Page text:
The system is very silent when running Windows, though. The Nanoxia Deep Silence 5 is an excellent case with excellent cable management plus the components I chose all feature low-noise fans, so I would think that this helped a lot. I’ll see how it performs under load.

New blogging engine

Finally, after a year of almost no activity, I have updated my blog with new software. I used to run WordPress for the past seven or so years but finally decided it was time for something new. As of today, I am running on Pelican, a Python-based static website generator. This means good-bye to the php-based dynamic colution. I hope this will give this blog some more security. Comments will be via Disqus for the moment, for want of a better alternative. I still plan to eventually migrate to completely static comments, but
for now Disqus will do.

Also, you might notice that the theme I use looks a lot like the one from Octopress. This is because I use the fabolous Pelican Octopress theme by Maurizio Sambati. I don’t use Octopress itself at the moment because I still have a hard time working with Ruby on Windows. Also, Pelican easily supports reStructured Text out of the box which I do in fact like better than Markdown (and have used it more often).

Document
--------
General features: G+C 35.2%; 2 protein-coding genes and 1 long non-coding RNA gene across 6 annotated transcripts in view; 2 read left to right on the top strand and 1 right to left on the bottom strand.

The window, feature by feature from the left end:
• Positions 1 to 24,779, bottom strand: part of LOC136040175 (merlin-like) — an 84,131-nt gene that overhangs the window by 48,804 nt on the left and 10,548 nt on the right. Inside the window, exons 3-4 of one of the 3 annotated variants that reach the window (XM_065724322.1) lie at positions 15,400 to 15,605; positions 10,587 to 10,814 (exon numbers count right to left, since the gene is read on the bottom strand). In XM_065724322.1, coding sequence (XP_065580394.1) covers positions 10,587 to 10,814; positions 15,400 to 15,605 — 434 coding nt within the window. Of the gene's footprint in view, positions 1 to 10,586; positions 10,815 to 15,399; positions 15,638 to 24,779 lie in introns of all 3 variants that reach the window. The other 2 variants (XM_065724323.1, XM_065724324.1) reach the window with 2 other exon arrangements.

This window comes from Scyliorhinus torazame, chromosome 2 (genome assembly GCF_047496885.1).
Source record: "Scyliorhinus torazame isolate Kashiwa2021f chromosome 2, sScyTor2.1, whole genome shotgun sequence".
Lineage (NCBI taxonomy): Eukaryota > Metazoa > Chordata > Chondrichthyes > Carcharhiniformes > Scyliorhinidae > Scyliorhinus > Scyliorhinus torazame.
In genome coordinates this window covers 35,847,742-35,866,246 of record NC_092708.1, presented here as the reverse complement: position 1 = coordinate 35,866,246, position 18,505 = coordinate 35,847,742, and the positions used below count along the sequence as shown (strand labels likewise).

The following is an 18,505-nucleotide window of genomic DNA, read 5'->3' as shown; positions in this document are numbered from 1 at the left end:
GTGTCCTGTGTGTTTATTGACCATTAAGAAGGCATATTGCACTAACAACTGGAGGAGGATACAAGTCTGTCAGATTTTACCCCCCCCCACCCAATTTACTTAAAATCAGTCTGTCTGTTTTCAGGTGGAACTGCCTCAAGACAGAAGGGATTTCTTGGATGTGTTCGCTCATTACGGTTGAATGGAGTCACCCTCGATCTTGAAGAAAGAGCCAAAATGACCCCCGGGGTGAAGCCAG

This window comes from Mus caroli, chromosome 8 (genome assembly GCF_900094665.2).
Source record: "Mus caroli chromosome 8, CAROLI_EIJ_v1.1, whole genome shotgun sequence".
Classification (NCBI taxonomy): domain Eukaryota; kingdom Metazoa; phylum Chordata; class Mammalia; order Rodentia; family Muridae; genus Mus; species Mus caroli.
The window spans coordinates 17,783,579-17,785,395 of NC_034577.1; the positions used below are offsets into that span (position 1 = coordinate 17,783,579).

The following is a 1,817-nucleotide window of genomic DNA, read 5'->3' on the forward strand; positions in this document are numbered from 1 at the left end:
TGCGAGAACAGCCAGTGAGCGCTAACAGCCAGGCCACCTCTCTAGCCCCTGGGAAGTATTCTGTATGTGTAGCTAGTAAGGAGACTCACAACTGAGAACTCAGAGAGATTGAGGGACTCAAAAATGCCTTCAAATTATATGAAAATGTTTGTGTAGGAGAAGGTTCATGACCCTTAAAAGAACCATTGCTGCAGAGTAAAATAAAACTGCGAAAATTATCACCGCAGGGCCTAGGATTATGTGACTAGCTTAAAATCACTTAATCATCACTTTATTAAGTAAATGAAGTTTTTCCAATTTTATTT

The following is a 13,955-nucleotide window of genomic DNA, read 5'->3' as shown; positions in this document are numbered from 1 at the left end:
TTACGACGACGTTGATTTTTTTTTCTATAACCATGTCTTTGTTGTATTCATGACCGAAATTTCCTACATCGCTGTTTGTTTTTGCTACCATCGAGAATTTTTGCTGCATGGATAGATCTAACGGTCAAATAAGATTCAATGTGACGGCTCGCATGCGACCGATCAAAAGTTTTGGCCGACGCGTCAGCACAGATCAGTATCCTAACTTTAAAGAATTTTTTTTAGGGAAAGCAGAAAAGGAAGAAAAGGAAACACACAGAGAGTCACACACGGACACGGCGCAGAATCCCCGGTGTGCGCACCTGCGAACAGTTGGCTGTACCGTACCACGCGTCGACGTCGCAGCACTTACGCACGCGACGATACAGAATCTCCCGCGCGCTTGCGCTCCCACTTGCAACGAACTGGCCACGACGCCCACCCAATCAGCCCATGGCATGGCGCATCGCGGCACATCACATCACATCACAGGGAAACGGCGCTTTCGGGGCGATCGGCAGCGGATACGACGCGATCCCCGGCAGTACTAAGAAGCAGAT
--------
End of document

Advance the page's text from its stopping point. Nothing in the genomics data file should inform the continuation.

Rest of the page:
My new setup includes some more nifty technical details.

For ease of deployment, I have devised a workflow that is based on RhodeCode and Jenkins. I have setup a RhodeCode instance on my local server where I store the source to my blog. At the moment I use Mercurial to manage the versions. Furthermore, I have a Jenkins installation on the same server that pulls from the RhodeCode instance, builds the blog contents and publishes the result here afterwards. To avoid frequently polling on Mercurial, I have also installed a trigger in Mercurial (or RhodeCode respectively) that triggers the rebuild of the blog. The following figure gives an overview.